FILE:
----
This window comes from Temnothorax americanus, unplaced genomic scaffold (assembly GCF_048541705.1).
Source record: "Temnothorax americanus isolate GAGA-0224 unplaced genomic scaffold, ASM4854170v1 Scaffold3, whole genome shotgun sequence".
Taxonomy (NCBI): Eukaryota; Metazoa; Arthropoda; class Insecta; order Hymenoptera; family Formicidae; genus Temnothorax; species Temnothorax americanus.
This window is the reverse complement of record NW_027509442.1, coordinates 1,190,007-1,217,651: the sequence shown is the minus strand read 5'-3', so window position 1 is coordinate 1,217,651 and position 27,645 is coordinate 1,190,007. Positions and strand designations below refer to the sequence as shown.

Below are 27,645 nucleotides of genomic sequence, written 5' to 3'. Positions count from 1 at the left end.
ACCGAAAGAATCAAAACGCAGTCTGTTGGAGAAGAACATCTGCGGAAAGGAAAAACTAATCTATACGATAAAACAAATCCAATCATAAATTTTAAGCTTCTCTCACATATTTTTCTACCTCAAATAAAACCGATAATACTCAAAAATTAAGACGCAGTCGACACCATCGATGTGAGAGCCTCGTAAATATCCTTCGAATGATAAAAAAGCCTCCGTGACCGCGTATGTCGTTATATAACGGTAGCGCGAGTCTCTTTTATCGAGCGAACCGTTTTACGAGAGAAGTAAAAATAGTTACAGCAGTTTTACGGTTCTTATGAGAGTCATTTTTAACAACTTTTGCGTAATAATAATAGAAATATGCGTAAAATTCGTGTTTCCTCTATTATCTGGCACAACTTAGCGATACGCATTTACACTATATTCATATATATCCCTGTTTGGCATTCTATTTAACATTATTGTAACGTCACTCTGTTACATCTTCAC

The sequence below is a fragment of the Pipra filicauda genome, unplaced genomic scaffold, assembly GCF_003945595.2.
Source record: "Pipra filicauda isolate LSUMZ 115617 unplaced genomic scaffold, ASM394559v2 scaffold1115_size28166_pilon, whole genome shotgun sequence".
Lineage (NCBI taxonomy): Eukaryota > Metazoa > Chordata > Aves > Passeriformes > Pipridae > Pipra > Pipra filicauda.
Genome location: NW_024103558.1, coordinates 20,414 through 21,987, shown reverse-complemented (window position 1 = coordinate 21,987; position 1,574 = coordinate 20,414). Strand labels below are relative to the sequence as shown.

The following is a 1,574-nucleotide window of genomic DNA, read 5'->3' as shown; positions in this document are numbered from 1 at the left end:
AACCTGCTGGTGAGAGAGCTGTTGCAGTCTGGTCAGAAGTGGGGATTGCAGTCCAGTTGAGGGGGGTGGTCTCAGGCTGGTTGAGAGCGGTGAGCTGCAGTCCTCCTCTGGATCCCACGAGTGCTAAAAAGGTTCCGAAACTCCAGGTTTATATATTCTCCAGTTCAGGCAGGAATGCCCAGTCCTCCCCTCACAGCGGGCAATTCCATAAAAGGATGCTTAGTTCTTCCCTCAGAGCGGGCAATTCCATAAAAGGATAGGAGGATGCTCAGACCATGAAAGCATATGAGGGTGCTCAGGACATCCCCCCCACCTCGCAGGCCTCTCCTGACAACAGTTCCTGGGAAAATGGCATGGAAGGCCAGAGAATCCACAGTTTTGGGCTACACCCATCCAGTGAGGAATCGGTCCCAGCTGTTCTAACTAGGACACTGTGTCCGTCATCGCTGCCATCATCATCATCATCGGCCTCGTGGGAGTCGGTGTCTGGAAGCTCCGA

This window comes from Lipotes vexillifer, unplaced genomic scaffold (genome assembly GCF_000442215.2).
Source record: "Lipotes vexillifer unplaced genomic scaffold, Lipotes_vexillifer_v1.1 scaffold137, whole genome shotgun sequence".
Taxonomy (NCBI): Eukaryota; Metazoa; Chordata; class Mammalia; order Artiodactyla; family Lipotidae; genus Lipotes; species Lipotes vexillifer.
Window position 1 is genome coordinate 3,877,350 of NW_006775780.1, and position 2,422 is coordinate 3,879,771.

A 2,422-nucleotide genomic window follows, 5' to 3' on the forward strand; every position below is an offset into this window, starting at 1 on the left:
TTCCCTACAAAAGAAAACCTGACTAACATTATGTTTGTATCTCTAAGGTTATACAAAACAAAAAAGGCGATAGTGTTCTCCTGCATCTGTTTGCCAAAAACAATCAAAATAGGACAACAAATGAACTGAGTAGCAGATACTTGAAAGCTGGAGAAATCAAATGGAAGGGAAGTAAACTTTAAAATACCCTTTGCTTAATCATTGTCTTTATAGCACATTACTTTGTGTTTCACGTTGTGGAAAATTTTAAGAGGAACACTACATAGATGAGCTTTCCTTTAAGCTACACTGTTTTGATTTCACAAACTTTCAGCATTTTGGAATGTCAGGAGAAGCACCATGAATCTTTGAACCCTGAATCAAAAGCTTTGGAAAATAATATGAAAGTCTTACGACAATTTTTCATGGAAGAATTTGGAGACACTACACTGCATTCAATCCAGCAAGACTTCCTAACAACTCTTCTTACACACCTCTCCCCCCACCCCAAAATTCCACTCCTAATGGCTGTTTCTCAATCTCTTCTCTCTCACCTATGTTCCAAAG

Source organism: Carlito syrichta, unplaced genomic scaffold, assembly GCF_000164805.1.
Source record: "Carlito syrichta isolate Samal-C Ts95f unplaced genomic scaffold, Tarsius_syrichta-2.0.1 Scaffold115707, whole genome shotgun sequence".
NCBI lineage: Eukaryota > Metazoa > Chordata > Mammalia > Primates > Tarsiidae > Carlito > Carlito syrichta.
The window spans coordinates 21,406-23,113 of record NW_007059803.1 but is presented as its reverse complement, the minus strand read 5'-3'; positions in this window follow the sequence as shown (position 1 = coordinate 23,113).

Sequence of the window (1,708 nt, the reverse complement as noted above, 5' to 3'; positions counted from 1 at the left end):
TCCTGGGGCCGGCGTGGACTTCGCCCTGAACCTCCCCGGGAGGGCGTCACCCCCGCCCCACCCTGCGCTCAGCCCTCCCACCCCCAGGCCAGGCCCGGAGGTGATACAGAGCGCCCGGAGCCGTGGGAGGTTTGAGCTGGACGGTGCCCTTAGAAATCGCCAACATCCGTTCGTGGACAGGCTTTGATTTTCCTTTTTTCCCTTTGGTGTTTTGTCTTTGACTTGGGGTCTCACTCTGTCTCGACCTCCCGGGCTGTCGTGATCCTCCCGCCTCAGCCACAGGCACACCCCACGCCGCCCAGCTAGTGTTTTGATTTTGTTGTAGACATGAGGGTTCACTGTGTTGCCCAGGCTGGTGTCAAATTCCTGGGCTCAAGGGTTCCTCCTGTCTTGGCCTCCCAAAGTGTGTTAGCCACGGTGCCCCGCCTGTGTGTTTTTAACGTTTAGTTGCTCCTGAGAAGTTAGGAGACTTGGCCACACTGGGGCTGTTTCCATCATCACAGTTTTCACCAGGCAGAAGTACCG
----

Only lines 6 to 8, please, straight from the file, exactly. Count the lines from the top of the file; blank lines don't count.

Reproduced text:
ACCGAAAGAATCAAAACGCAGTCTGTTGGAGAAGAACATCTGCGGAAAGGAAAAACTAATCTATACGATAAAACAAATCCAATCATAAATTTTAAGCTTCTCTCACATATTTTTCTACCTCAAATAAAACCGATAATACTCAAAAATTAAGACGCAGTCGACACCATCGATGTGAGAGCCTCGTAAATATCCTTCGAATGATAAAAAAGCCTCCGTGACCGCGTATGTCGTTATATAACGGTAGCGCGAGTCTCTTTTATCGAGCGAACCGTTTTACGAGAGAAGTAAAAATAGTTACAGCAGTTTTACGGTTCTTATGAGAGTCATTTTTAACAACTTTTGCGTAATAATAATAGAAATATGCGTAAAATTCGTGTTTCCTCTATTATCTGGCACAACTTAGCGATACGCATTTACACTATATTCATATATATCCCTGTTTGGCATTCTATTTAACATTATTGTAACGTCACTCTGTTACATCTTCAC

The sequence below is a fragment of the Pipra filicauda genome, unplaced genomic scaffold, assembly GCF_003945595.2.
Source record: "Pipra filicauda isolate LSUMZ 115617 unplaced genomic scaffold, ASM394559v2 scaffold1115_size28166_pilon, whole genome shotgun sequence".